Easy-to-follow video tutorials help you learn software, creative, and business skills.Become a member

Preparing the camera

From: Foundations of Photography: Black and White

Video: Preparing the camera

There won't be a lot of technical difference between your black-and-white and color shooting, but there is a little bit of camera configuration that you need to consider. First, should you shoot RAW or JPEG? Ultimately, the big difference between RAW and JPEG is not one of image quality. RAW does not yield better images than what you can get from JPEG. You won't see more sharpness. In fact, straight out of the camera, RAW images will probably be less sharp than JPEG images. If you're shooting color, you won't have more vibrant color in your images, nor will you get more dynamic range--that is, the range from the darkest to lightest tones that the camera can capture.

Preparing the camera

There won't be a lot of technical difference between your black-and-white and color shooting, but there is a little bit of camera configuration that you need to consider. First, should you shoot RAW or JPEG? Ultimately, the big difference between RAW and JPEG is not one of image quality. RAW does not yield better images than what you can get from JPEG. You won't see more sharpness. In fact, straight out of the camera, RAW images will probably be less sharp than JPEG images. If you're shooting color, you won't have more vibrant color in your images, nor will you get more dynamic range--that is, the range from the darkest to lightest tones that the camera can capture.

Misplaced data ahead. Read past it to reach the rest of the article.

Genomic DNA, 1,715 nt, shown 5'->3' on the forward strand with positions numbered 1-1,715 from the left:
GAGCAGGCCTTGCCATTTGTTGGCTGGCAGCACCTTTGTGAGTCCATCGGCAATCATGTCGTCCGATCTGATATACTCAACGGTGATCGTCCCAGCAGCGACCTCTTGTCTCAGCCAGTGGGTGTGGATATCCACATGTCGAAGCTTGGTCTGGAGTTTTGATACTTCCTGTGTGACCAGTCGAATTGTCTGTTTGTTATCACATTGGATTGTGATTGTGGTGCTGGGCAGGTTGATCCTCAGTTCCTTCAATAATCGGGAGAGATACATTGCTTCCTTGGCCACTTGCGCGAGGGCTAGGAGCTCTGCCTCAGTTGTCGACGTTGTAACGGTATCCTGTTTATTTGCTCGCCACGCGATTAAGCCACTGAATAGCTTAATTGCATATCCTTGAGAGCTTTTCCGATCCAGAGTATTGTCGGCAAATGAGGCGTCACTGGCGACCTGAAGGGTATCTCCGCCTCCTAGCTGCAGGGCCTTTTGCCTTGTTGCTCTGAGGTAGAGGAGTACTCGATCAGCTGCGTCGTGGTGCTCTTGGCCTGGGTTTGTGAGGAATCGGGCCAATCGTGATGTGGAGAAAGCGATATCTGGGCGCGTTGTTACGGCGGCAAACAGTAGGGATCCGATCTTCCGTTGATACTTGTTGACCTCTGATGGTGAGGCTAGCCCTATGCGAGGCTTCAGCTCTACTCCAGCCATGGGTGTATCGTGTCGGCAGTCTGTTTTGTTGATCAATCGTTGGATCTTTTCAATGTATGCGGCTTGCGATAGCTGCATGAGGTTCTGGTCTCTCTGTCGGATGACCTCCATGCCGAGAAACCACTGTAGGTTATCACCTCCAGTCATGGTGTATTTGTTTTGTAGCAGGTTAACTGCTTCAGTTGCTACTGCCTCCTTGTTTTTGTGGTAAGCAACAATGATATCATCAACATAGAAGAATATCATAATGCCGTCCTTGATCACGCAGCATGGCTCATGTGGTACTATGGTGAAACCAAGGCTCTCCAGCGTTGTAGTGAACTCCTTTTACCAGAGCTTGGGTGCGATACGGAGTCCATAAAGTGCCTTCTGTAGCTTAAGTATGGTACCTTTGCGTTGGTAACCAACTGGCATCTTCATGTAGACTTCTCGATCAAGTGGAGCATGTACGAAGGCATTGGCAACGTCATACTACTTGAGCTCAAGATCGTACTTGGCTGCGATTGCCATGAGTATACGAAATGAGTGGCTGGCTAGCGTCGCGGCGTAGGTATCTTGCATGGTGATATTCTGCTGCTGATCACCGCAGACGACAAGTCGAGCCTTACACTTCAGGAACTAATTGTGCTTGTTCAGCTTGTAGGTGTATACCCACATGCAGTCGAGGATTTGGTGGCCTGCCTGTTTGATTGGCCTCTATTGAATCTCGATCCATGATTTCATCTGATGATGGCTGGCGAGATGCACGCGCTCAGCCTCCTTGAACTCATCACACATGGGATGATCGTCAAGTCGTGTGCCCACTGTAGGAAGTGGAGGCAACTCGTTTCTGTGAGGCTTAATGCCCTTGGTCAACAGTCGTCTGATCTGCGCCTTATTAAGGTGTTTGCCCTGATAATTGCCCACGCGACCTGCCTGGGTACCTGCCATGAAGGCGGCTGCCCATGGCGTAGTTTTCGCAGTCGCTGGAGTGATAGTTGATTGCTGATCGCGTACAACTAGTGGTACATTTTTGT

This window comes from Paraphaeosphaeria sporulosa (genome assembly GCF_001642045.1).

What RAW will get you is the ability to perform edits that are simply not possible with JPEG files. Now this doesn't really matter to us for black and white, but with RAW files, you can change the white balance of an image after you shoot, something that's not possible with JPEG. What is useful for us is the ability to very often recover overexposed highlights when shooting with RAW. RAW also allows us to perform more edits to our images before certain ugly types of artifacts appear. Because you tend to do a lot of editing to black-and-white files, pushing colors around very specific gray tones, this extra editability is very welcome.

So I highly recommend shooting in RAW if your camera allows it. Your camera might also have a black-and-white mode on it. If you're a Nikon shooter, you might have a black-and-white picture control, while Canon shooters might have a black-and-white picture style. Other cameras might have their own equivalent of black-and-white mode. Now a lot of people think, "Oh, this is great. I don't have to wonder what my color world looks like anymore. I just put my camera in black-and-white mode and I see it right there on the screen." Alas, there is no such thing as a free lunch, or free black-and-white visualization.

I am going to heartily recommend that you do not use the black-and-white modes on your camera, for a couple of reasons. First, as we've already discussed, there is no objective rule for what shade of gray corresponds to a particular color. The same color image can be converted to black and white in many different ways. Now what your camera shows you as a black-and-white when you're shooting with a black-and-white mode is just one possible interpretation of that color scene, and it may not be the one you had in mind. I don't want that camera's stock, probably kind of blah, black-and-white conversion recipe to limit your thinking of what can be done with a particular scene.

You might think, "Oh, that shoot is going to be really good in black and white," and shoot it in your camera's black-and-white mode and then look at the that camera-generated version, be kind of under-whelmed, and give up on that scene when in fact, it could be a very good black-and-white picture with a better black-and-white conversion. Second, if you're shooting RAW, all this black-and-white mode stuff is irrelevant anyway because that black-and-white conversion step that your camera is doing is a post-processing function and only works on JPEG images. Still, some cameras will show you a black-and-white review in black-and- white mode, even when you're shooting RAW, but your RAW file will still come in as color.